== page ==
Honoring African American parents as partners in education
Educators must explicitly grant families of color authentic access to share their voices. That means allowing ourselves to be more uncomfortable than they are and not pulling rank by posture, tone or title.
Trauma-informed leadership in schools: From the inside-out
The foundation of being a trauma-informed leader is transformational “inside-out” work that heals adult trauma and develops social-emotional intelligence. How can we teach what we do not embody?
What's the data behind the data?
The numbers don't lie. For decades, the disaggregated data of our schools has been heartbreaking. I assert that there are adult data metrics we ignore that directly contribute to the problematic trends we find in our school data.
What's the data behind the data
Numbers don't lie. It's time we got honest.
By Tovi C. Scruggs-Hussein
For decades, the disaggregated data of our schools has been heartbreaking. I assert that there are adult data metrics we ignore that directly contribute to the problematic trends we regularly find in our school data. This has led to a very pertinent question, especially now: What’s the data behind the data?
Let me begin with a short personal story capturing a long history:
I was once a young teacher at a Bay Area urban high school that looked very much like many of the schools in our nation, with mostly white teachers and the demographics of the students, mostly of color, not reflected in most staff. In 1996-97, after three years of teaching there, the first wave of high-stakes testing came out and conversations quickly started to become, “Well, those kids are bringing down our test scores; well, if those kids’ parents would just...; well, if those kids could do XYZ, then our school wouldn’t look like ZYX.” The conversation was not feeling good, and to be blunt, it was feeling racist. This disrupted my schema, as there I was with leaders and colleagues whom I loved dearly and who I knew loved me dearly. They cared about our school, cared about our families, and cared about our students. I’m talking about people who are still my dear friends and colleagues to this day, 25 years later. How could they be talking about kids who looked like me in this painful way?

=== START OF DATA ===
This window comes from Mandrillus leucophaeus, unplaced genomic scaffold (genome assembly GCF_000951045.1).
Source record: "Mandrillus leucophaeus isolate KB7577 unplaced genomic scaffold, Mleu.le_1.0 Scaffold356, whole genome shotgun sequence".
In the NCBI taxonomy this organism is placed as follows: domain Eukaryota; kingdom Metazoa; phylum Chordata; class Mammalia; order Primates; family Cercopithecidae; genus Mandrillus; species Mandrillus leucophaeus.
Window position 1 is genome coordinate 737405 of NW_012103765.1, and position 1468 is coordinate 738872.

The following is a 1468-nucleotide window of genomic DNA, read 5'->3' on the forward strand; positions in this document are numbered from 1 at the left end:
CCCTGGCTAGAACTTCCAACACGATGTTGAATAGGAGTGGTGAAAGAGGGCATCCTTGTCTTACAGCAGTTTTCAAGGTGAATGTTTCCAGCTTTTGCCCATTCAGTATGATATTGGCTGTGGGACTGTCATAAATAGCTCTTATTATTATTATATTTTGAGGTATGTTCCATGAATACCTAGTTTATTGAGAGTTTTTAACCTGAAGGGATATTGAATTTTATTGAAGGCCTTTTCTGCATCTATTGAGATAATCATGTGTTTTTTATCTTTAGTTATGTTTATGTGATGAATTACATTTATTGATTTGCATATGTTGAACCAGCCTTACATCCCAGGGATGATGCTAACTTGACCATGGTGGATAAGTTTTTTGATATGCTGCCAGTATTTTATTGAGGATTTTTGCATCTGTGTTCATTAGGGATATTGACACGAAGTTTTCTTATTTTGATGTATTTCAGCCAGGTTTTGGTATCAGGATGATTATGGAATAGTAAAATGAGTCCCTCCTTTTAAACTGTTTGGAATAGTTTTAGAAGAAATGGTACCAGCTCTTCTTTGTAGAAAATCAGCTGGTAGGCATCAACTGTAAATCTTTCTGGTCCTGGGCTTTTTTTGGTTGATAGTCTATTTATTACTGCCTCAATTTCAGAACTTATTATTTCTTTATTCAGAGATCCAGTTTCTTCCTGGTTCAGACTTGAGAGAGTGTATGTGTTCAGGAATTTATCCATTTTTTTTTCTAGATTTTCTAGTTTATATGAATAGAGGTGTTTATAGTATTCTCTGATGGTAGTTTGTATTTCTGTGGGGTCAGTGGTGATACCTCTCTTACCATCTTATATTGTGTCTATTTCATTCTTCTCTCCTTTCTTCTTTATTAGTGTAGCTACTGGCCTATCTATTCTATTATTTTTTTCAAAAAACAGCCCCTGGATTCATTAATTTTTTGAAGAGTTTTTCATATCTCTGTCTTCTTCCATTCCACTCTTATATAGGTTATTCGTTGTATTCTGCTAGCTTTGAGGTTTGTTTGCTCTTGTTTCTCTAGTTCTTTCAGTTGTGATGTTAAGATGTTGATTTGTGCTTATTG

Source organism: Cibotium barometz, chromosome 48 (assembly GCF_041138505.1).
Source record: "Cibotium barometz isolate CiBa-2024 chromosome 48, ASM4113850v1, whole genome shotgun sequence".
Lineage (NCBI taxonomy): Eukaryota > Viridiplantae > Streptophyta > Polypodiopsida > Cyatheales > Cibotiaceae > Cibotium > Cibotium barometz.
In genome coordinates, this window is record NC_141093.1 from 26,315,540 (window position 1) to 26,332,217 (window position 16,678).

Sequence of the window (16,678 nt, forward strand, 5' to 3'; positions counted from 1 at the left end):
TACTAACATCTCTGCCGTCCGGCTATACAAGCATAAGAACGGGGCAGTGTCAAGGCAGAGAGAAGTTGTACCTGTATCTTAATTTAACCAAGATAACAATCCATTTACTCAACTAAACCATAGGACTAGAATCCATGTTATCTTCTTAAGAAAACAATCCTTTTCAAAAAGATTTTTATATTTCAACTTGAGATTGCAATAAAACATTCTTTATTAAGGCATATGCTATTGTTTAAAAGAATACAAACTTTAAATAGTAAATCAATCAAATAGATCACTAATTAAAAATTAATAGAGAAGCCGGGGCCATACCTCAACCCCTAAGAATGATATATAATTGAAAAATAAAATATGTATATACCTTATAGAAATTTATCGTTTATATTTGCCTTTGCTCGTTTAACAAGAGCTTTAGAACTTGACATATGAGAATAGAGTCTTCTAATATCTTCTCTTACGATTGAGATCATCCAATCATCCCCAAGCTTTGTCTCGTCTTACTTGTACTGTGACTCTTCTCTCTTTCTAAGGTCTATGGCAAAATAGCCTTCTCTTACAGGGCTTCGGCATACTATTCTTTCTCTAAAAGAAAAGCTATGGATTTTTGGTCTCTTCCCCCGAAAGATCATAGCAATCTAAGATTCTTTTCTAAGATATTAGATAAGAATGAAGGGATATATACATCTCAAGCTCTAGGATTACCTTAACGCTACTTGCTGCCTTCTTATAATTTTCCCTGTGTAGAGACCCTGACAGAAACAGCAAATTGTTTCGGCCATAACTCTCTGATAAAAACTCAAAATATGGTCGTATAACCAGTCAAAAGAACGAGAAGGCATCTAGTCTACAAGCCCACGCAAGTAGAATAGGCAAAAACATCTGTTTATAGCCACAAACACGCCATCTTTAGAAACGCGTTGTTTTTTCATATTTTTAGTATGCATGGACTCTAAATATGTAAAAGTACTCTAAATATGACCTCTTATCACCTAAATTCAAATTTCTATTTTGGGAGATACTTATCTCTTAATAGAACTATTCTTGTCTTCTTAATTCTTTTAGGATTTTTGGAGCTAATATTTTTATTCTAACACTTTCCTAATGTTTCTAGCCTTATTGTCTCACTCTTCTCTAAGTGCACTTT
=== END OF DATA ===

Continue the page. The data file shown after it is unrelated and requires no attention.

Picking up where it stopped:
I wanted to get angry. Yet, at the same time, my self-awareness and growing emotional capacity were allowing me to stay centered in a key truth: My colleagues are not racist, but there is a cultural disconnect happening. It was showing up as an emotional disconnect when we talked about how our work was related to equity, and how race needed to be part of the conversation. We could be more successful in our jobs. Failing to have these conversations in a way that was helping our students was preventing us from being more successful in our work, killing my spirit and contributing to racial fatigue far too early in my career.
I got so disheartened, I left to begin my own school, focused on African-American youth, grades 6-12. We had a highly successful run for eight years until the recession of 2009. Shortly after, I returned to the same high school — this time as principal.
There I was at the same school, and I realized how happy I was to be back with folks whom I love and care about — and they were happy, too. But this time I was the principal, and, shockingly, I immediately felt like I was in the Twilight Zone. The demographics of both staff and students had not changed, the data had not changed… and worst of all, the conversations had not changed. After all this time, it was still about why Black and Brown kids are not excelling in the same ways as our Asian and White kids. I asked my colleagues, “Why are we still having this conversation? I left because of this conversation! What are we going to do about it?”
Again, the internal part of me was saying, “These are people who care. These are outstanding teachers; they are skilled and have the strategies and know-how to teach. I’ve been in their classrooms.” Not only that, they are good and caring people. All the good stuff. So, what was the real issue? I was perplexed and concerned. As I tried to unearth the source of our failure in our data, I was targeted as “an angry black woman” for being upset about the data, but honestly, I couldn’t be a principal and have my name attached to that kind of data. In my mind, I had pictures of the kids and families attached to “that data.” That data had dreams, hopes, aspirations. That data had a valuable life attached to it.